How to remove Chlorine and Chloramine


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I just filled my new pond and want to add some bait minnows to get the biological filter started. What is a good product to remove chlorine and chloramine or will they naturally dissipate from the waterfall?

Also, what is a good product to add to the bio-falls filter to get the biological bacteria established activated?

(pond is in Northern Virginia)

Thanks,
Tim
 

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Chlorine will dissipate on it's own. Any dechlor product will remove chloramines.

And the best way to get bacteria started is to let the pond do its thing. Some people use bacteria in a bottle (or a box) but bacteria will find you whether you do anything or not.
 

Mmathis

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Any product that is labeled for use in ponds.... Do a Google search — there are several. Others on here will chime in with their favorites, but I’m not sure that any one product is BETTER than another. I use the stuff they sell at Home Depot by Total Pond. If you do have chloramines in your water just be sure the product states that it removes that. As far as bacteria, I don’t use anything. I take it slow and let Mother Nature do the rest. But I would recommend a good water test kit so you can monitor your water quality while your pond is cycling. By monitoring the ammonia, nitrites, and nitrates, you can judge when it’s safe to add more fish.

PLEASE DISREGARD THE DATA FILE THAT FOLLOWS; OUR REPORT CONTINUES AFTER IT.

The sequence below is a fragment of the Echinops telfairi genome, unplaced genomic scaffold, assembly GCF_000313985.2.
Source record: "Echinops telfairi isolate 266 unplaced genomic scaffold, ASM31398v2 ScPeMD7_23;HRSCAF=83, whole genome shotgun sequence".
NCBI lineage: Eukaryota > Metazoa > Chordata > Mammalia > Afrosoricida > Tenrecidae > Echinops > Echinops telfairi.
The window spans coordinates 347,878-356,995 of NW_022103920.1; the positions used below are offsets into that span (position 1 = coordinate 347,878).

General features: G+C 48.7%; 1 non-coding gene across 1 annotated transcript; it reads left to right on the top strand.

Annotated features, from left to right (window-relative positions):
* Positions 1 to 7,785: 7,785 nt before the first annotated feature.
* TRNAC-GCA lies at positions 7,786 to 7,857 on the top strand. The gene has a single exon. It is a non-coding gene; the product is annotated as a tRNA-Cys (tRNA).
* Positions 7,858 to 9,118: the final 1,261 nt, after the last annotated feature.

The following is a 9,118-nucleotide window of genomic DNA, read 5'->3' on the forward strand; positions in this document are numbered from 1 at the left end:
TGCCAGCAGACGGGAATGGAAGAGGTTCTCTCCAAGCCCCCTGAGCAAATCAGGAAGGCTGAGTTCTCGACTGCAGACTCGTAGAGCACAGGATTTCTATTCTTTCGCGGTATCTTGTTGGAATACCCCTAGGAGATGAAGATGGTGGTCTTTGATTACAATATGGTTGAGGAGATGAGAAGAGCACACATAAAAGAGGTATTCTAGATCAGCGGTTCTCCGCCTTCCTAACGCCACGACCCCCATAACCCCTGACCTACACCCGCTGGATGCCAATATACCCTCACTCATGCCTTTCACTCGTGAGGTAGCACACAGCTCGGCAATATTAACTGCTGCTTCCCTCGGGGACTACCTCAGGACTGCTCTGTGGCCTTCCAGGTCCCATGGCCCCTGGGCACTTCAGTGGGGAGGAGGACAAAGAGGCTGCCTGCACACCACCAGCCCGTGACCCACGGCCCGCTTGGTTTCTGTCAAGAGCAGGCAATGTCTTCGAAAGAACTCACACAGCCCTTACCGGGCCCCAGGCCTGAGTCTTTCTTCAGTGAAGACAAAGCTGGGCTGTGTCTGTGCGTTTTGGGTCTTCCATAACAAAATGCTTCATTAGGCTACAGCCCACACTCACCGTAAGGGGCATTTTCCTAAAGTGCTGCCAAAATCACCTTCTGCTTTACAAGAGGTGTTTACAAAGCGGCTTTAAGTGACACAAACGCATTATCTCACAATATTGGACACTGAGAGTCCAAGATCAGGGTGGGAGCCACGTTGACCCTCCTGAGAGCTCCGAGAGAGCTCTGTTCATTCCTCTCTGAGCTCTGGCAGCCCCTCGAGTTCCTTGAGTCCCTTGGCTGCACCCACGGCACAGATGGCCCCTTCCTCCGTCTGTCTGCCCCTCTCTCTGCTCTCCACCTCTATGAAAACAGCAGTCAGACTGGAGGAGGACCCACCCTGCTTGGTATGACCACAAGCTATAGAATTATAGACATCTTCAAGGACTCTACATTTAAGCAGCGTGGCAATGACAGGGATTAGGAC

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Oasis Pond Prime is my 'go to' as well for water conditioning. My well water has no chlorine/chloramine, but I have it on hand 'just in case' of ammonia. As far as beneficial bacteria goes... I am a bit of an outlier here on the forum, because I do use it on a regular basis (going with the might help/can't hurt philosophy) I like liquid Microbe-Lift for general purposes.
 
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Using Vitamin C to Neutralize Chlorine in Water Systems (fs.fed.us)

VITAMIN C DECHLORINATION

Vitamin C is a newer chemical method for neutralizing chlorine. Two forms of vitamin C, ascorbic acid and sodium ascorbate, will neutralize chlorine. Neither is considered a hazardous chemical. First, vitamin C does not lower the dissolved oxygen as much as sulfur-based chemicals do. Second, vitamin C is not toxic to aquatic life at the levels used for dechlorinating water. Although ascorbic acid is mildly acidic and, in large doses, will lower the pH of the treated water, sodium ascorbate is neutral and will not affect the pH of the treated water or the receiving stream. Both forms of vitamin C are stable, with a shelf life of at least 1 year in a dry form if kept in a cool, dark place. Once it is placed in solution, however, vitamin C degrades in a day or two.
 

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